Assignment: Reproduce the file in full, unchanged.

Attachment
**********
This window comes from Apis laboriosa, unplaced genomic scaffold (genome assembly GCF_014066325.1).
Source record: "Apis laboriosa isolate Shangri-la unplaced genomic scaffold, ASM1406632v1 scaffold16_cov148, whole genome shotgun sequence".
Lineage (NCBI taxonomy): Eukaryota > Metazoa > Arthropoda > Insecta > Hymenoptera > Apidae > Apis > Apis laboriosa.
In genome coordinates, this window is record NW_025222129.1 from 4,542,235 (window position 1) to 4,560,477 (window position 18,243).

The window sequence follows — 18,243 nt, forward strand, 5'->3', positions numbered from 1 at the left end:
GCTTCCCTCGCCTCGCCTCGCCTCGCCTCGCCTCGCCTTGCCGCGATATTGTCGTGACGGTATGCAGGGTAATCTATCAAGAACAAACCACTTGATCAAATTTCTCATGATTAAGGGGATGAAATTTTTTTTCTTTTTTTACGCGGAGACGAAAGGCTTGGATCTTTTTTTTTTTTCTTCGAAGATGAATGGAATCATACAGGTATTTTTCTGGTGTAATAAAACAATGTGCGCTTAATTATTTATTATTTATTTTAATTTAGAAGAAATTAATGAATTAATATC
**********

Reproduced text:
This window comes from Apis laboriosa, unplaced genomic scaffold (genome assembly GCF_014066325.1).
Source record: "Apis laboriosa isolate Shangri-la unplaced genomic scaffold, ASM1406632v1 scaffold16_cov148, whole genome shotgun sequence".
Lineage (NCBI taxonomy): Eukaryota > Metazoa > Arthropoda > Insecta > Hymenoptera > Apidae > Apis > Apis laboriosa.
In genome coordinates, this window is record NW_025222129.1 from 4,542,235 (window position 1) to 4,560,477 (window position 18,243).

The window sequence follows — 18,243 nt, forward strand, 5'->3', positions numbered from 1 at the left end:
GCTTCCCTCGCCTCGCCTCGCCTCGCCTCGCCTCGCCTTGCCGCGATATTGTCGTGACGGTATGCAGGGTAATCTATCAAGAACAAACCACTTGATCAAATTTCTCATGATTAAGGGGATGAAATTTTTTTTCTTTTTTTACGCGGAGACGAAAGGCTTGGATCTTTTTTTTTTTTCTTCGAAGATGAATGGAATCATACAGGTATTTTTCTGGTGTAATAAAACAATGTGCGCTTAATTATTTATTATTTATTTTAATTTAGAAGAAATTAATGAATTAATATC